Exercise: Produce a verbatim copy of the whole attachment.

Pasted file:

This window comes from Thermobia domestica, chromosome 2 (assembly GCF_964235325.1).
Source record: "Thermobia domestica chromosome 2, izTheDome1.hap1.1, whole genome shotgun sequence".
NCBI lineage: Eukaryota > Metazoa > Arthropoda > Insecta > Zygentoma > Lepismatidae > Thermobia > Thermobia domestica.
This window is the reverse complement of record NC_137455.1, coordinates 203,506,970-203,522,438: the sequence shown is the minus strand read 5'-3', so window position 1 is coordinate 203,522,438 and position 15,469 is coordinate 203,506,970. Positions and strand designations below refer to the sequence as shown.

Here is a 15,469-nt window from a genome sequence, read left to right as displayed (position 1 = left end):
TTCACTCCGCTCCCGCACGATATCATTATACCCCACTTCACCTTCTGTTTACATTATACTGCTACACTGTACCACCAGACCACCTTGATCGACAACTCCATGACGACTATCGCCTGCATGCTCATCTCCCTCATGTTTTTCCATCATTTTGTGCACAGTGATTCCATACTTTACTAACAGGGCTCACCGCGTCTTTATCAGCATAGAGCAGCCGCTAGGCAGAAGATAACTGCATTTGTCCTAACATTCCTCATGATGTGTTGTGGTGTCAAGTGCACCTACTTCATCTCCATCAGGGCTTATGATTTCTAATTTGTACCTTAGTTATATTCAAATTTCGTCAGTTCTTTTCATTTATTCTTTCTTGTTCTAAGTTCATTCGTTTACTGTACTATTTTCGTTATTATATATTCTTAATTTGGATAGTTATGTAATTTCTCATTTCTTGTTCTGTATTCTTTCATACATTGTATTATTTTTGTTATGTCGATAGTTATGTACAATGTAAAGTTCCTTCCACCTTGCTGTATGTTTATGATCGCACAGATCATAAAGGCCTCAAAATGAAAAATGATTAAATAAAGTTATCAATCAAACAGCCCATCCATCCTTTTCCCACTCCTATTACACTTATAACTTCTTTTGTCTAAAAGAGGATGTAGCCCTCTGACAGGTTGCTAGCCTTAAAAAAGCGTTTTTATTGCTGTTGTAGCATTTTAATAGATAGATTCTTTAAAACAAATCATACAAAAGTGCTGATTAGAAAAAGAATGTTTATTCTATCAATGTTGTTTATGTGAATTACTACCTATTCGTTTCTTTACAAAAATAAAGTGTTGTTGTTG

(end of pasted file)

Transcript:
This window comes from Thermobia domestica, chromosome 2 (assembly GCF_964235325.1).
Source record: "Thermobia domestica chromosome 2, izTheDome1.hap1.1, whole genome shotgun sequence".
NCBI lineage: Eukaryota > Metazoa > Arthropoda > Insecta > Zygentoma > Lepismatidae > Thermobia > Thermobia domestica.
This window is the reverse complement of record NC_137455.1, coordinates 203,506,970-203,522,438: the sequence shown is the minus strand read 5'-3', so window position 1 is coordinate 203,522,438 and position 15,469 is coordinate 203,506,970. Positions and strand designations below refer to the sequence as shown.

Here is a 15,469-nt window from a genome sequence, read left to right as displayed (position 1 = left end):
TTCACTCCGCTCCCGCACGATATCATTATACCCCACTTCACCTTCTGTTTACATTATACTGCTACACTGTACCACCAGACCACCTTGATCGACAACTCCATGACGACTATCGCCTGCATGCTCATCTCCCTCATGTTTTTCCATCATTTTGTGCACAGTGATTCCATACTTTACTAACAGGGCTCACCGCGTCTTTATCAGCATAGAGCAGCCGCTAGGCAGAAGATAACTGCATTTGTCCTAACATTCCTCATGATGTGTTGTGGTGTCAAGTGCACCTACTTCATCTCCATCAGGGCTTATGATTTCTAATTTGTACCTTAGTTATATTCAAATTTCGTCAGTTCTTTTCATTTATTCTTTCTTGTTCTAAGTTCATTCGTTTACTGTACTATTTTCGTTATTATATATTCTTAATTTGGATAGTTATGTAATTTCTCATTTCTTGTTCTGTATTCTTTCATACATTGTATTATTTTTGTTATGTCGATAGTTATGTACAATGTAAAGTTCCTTCCACCTTGCTGTATGTTTATGATCGCACAGATCATAAAGGCCTCAAAATGAAAAATGATTAAATAAAGTTATCAATCAAACAGCCCATCCATCCTTTTCCCACTCCTATTACACTTATAACTTCTTTTGTCTAAAAGAGGATGTAGCCCTCTGACAGGTTGCTAGCCTTAAAAAAGCGTTTTTATTGCTGTTGTAGCATTTTAATAGATAGATTCTTTAAAACAAATCATACAAAAGTGCTGATTAGAAAAAGAATGTTTATTCTATCAATGTTGTTTATGTGAATTACTACCTATTCGTTTCTTTACAAAAATAAAGTGTTGTTGTTG